Art Books In Conversation
EBONY FLOWERS with Naomi Elias
(Drawn and Quarterly, 2019)
In her first book, Hot Comb, Denver-based cartoonist and ethnographer Ebony Flowers blends fiction and creative nonfiction into a graphic novel about Black women and their hair. The book’s eight stories depict the central role hair plays in the lives of Black women who are coming of age, managing daily microaggressions, and embarking on journeys to self-love. The titular “Hot Comb” is the first and most autobiographical, set when Flowers was in elementary school and transitioning from living in a trailer park to living in urban Baltimore. Flowers studied anthropology as an undergraduate and went on to receive her doctorate in Curriculum and Instruction from the University of Wisconsin-Madison with a dissertation she completed partially as a comic. Her career is a successful marriage of her love of drawing and her academic background, writing comics and conducting educational workshops in comic making. Hot Comb is a confirmation of Flowers’s ability to keenly observe and illustrate the lives and habits of her friends and family. Featured stories like “Big Ma” and “Sisters & Daughters” showcase the type of stand-out cartooning that won her a Rona Jaffe Foundation Writers’ Award in 2017. In June, I spoke with Flowers about how the book is an homage to many of her lifelong passions—from the relationships Black women have with their hair, each other, and to pop culture.
Naomi Elias (Rail): How did you land on Black hair as a subject for your first book, and why did you decide to tackle it as a graphic novel?
Ebony Flowers: I was drawing the story of my first perm while I was doing my dissertation as kind of another creative outlet. I started doing that and then I started making hair product advertisements for fun as well. When I showed Drawn and Quarterly the work, they said that this would be nice to put together as a book, so then I started to specifically make stories about hair. Another thing I was doing while I was writing my dissertation was looking at YouTube videos of Black women hair bloggers who blogged about their hair care products. A lot of them were talking about the first time they got a perm, the first time they cut off all their perm to grow their hair out naturally. I was inspired by that to explore my own experiences around hair.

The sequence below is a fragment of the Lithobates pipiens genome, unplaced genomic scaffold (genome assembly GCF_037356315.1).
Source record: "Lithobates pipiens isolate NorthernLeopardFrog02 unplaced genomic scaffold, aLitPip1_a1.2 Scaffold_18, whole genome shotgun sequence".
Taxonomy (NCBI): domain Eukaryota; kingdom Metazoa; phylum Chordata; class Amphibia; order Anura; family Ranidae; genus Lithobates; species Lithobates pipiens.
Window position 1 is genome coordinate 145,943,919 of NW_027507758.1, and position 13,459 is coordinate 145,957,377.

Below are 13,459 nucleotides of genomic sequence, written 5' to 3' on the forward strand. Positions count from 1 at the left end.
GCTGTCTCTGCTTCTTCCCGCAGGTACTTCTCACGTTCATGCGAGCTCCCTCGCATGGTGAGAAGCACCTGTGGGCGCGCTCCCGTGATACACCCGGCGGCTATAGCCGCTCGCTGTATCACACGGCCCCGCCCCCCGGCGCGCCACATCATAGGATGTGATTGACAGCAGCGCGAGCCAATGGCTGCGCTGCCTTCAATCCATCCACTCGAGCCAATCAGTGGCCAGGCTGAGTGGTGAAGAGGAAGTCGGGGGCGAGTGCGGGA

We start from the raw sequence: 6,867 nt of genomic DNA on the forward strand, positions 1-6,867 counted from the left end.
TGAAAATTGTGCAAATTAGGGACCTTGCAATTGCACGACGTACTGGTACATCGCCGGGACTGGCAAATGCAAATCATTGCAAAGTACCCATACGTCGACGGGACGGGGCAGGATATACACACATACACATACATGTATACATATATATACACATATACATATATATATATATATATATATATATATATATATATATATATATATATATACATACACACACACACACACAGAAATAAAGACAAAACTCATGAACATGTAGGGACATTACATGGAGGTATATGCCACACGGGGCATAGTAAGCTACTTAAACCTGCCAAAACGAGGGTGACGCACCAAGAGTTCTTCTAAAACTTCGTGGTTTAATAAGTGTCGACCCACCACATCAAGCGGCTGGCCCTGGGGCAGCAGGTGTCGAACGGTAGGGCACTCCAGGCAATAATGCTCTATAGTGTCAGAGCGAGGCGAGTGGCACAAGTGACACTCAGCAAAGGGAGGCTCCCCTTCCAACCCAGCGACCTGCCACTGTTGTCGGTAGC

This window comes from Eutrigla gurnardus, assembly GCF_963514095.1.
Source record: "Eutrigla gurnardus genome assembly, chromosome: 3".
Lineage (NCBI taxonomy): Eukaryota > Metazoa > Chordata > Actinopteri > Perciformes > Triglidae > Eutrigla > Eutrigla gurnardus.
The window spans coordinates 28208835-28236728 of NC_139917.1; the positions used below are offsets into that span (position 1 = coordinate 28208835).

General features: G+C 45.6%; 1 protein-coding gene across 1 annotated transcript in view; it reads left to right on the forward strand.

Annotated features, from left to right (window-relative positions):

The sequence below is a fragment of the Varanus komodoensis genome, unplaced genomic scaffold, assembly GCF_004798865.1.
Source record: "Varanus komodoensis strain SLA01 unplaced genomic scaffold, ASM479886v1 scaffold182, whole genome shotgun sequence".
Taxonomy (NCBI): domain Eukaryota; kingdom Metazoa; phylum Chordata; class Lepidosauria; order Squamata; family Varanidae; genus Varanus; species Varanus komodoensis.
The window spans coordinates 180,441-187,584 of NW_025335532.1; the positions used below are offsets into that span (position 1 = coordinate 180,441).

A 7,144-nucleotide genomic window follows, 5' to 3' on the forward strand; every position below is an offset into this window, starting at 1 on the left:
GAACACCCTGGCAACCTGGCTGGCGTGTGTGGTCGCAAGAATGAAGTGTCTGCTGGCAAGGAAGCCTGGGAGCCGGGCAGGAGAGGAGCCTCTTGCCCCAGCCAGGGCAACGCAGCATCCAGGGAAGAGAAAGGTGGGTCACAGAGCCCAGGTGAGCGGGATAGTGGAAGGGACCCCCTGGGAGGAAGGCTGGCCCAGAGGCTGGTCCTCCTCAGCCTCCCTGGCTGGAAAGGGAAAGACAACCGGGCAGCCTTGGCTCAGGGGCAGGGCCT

Rail: Is there a reason you drew the book in black and white instead of in color?
Flowers: I just like black and white. I think there’s a lot to explore around diffusing ink and ink wash in a brush and until I feel like I’ve exhausted that, I’ll probably stick with that as my primary way of making comics.
Rail: Did your background as an ethnographer influence your approach to this subject?
Flowers: It did. Part of my PhD coursework included anthropology courses and qualitative research courses that revolved around ethnographic methods. I spent so much time in school it’s hard to not have that carry over into pretty much everything I do. I consider myself to be a very observant person and I think that shows up in my storytelling, where it’s based in reality and it focuses on the everyday experiences or the more mundane experiences in a person’s life. That’s what I have always been curious about, just how people live day to day.
Rail: In one of the stories a woman on a commuter train confuses a Black woman’s hair wrap for religious garb, and that small quotidian encounter demonstrates just how unfamiliar people are with Black hair culture. When did you first realize that how you wore your hair was more than just a statement of style?
Flowers: The first story, “Hot Comb,” was around the time I realized this, so maybe when I was in third grade. When my family moved closer to Baltimore from the trailer park, my hair became an issue with the people I wanted to become friends with. I realized ok, it’s not just the stuff that grows from my scalp, it’s more than this and I have to address this if I’m going to be friends with my new peers. That’s around the time I started to notice that hair for Black women is more than just hair.
Rail: In “My Lil Sister Lena,” a young Black girl who is the only Black girl on her softball team develops an anxiety disorder after her teammates obsess over how different her hair is from theirs. You write, “Lena’s hair became their little curio.” It clearly delineates the connection between hair, identity, and mental health. How did that story come together?